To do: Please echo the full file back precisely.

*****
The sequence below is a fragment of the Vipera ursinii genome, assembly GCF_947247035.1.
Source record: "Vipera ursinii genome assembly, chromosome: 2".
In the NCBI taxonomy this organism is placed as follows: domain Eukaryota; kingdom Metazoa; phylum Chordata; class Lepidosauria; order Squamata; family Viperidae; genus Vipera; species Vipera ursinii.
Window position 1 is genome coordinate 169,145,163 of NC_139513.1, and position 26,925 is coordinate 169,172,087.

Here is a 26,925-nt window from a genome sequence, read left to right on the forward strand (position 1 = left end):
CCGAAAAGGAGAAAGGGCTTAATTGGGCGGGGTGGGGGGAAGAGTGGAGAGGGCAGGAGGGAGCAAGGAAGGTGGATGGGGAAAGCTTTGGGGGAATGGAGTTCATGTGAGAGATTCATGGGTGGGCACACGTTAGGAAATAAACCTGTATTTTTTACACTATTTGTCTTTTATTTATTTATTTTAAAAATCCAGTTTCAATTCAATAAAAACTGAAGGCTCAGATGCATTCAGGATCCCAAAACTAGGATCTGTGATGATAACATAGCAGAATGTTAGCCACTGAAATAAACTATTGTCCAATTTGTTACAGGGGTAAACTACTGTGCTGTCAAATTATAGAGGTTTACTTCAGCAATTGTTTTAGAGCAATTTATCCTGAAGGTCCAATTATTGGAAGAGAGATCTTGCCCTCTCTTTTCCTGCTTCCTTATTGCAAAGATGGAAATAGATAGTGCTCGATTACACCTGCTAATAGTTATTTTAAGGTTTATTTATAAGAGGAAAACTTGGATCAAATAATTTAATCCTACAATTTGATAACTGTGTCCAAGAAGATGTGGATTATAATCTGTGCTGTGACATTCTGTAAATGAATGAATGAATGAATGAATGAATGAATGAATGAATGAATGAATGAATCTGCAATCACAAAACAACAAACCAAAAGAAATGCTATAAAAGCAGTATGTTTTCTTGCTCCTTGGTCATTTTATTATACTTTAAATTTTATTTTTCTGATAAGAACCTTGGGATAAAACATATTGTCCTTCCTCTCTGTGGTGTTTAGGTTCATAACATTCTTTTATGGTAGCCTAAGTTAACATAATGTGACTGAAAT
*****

The sequence below is a fragment of the Vipera ursinii genome, assembly GCF_947247035.1.
Source record: "Vipera ursinii genome assembly, chromosome: 2".
In the NCBI taxonomy this organism is placed as follows: domain Eukaryota; kingdom Metazoa; phylum Chordata; class Lepidosauria; order Squamata; family Viperidae; genus Vipera; species Vipera ursinii.
Window position 1 is genome coordinate 169,145,163 of NC_139513.1, and position 26,925 is coordinate 169,172,087.

Here is a 26,925-nt window from a genome sequence, read left to right on the forward strand (position 1 = left end):
CCGAAAAGGAGAAAGGGCTTAATTGGGCGGGGTGGGGGGAAGAGTGGAGAGGGCAGGAGGGAGCAAGGAAGGTGGATGGGGAAAGCTTTGGGGGAATGGAGTTCATGTGAGAGATTCATGGGTGGGCACACGTTAGGAAATAAACCTGTATTTTTTACACTATTTGTCTTTTATTTATTTATTTTAAAAATCCAGTTTCAATTCAATAAAAACTGAAGGCTCAGATGCATTCAGGATCCCAAAACTAGGATCTGTGATGATAACATAGCAGAATGTTAGCCACTGAAATAAACTATTGTCCAATTTGTTACAGGGGTAAACTACTGTGCTGTCAAATTATAGAGGTTTACTTCAGCAATTGTTTTAGAGCAATTTATCCTGAAGGTCCAATTATTGGAAGAGAGATCTTGCCCTCTCTTTTCCTGCTTCCTTATTGCAAAGATGGAAATAGATAGTGCTCGATTACACCTGCTAATAGTTATTTTAAGGTTTATTTATAAGAGGAAAACTTGGATCAAATAATTTAATCCTACAATTTGATAACTGTGTCCAAGAAGATGTGGATTATAATCTGTGCTGTGACATTCTGTAAATGAATGAATGAATGAATGAATGAATGAATGAATGAATGAATGAATGAATCTGCAATCACAAAACAACAAACCAAAAGAAATGCTATAAAAGCAGTATGTTTTCTTGCTCCTTGGTCATTTTATTATACTTTAAATTTTATTTTTCTGATAAGAACCTTGGGATAAAACATATTGTCCTTCCTCTCTGTGGTGTTTAGGTTCATAACATTCTTTTATGGTAGCCTAAGTTAACATAATGTGACTGAAAT